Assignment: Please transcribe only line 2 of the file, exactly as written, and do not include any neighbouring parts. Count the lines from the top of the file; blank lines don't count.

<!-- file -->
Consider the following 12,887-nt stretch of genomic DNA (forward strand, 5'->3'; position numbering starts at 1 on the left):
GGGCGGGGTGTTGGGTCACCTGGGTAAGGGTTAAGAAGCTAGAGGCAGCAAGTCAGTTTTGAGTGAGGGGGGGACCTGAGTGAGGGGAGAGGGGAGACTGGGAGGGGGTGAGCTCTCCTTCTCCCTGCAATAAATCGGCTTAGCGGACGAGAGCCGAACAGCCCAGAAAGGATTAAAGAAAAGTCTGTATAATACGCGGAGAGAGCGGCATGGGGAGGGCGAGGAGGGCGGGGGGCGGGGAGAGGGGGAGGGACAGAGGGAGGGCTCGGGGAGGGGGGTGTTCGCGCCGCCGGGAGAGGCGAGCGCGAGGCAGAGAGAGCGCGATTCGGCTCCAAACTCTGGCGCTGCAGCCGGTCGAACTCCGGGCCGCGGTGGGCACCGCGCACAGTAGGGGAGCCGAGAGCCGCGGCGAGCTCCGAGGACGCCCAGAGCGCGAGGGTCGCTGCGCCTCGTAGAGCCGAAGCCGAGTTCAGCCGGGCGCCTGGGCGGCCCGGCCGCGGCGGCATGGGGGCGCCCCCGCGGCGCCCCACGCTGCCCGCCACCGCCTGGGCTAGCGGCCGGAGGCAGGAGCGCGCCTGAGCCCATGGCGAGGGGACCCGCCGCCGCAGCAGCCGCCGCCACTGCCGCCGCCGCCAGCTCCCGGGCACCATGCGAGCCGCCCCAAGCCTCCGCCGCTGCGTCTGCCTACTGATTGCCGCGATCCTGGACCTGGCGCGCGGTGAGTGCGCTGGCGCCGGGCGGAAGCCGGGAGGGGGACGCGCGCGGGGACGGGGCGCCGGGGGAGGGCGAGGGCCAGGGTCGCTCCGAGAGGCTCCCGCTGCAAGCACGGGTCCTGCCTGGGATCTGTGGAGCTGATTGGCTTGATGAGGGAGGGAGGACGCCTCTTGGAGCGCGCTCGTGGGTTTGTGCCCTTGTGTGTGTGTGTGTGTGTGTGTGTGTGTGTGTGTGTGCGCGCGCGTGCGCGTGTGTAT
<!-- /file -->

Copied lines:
GGGCGGGGTGTTGGGTCACCTGGGTAAGGGTTAAGAAGCTAGAGGCAGCAAGTCAGTTTTGAGTGAGGGGGGGACCTGAGTGAGGGGAGAGGGGAGACTGGGAGGGGGTGAGCTCTCCTTCTCCCTGCAATAAATCGGCTTAGCGGACGAGAGCCGAACAGCCCAGAAAGGATTAAAGAAAAGTCTGTATAATACGCGGAGAGAGCGGCATGGGGAGGGCGAGGAGGGCGGGGGGCGGGGAGAGGGGGAGGGACAGAGGGAGGGCTCGGGGAGGGGGGTGTTCGCGCCGCCGGGAGAGGCGAGCGCGAGGCAGAGAGAGCGCGATTCGGCTCCAAACTCTGGCGCTGCAGCCGGTCGAACTCCGGGCCGCGGTGGGCACCGCGCACAGTAGGGGAGCCGAGAGCCGCGGCGAGCTCCGAGGACGCCCAGAGCGCGAGGGTCGCTGCGCCTCGTAGAGCCGAAGCCGAGTTCAGCCGGGCGCCTGGGCGGCCCGGCCGCGGCGGCATGGGGGCGCCCCCGCGGCGCCCCACGCTGCCCGCCACCGCCTGGGCTAGCGGCCGGAGGCAGGAGCGCGCCTGAGCCCATGGCGAGGGGACCCGCCGCCGCAGCAGCCGCCGCCACTGCCGCCGCCGCCAGCTCCCGGGCACCATGCGAGCCGCCCCAAGCCTCCGCCGCTGCGTCTGCCTACTGATTGCCGCGATCCTGGACCTGGCGCGCGGTGAGTGCGCTGGCGCCGGGCGGAAGCCGGGAGGGGGACGCGCGCGGGGACGGGGCGCCGGGGGAGGGCGAGGGCCAGGGTCGCTCCGAGAGGCTCCCGCTGCAAGCACGGGTCCTGCCTGGGATCTGTGGAGCTGATTGGCTTGATGAGGGAGGGAGGACGCCTCTTGGAGCGCGCTCGTGGGTTTGTGCCCTTGTGTGTGTGTGTGTGTGTGTGTGTGTGTGTGTGTGTGCGCGCGCGTGCGCGTGTGTAT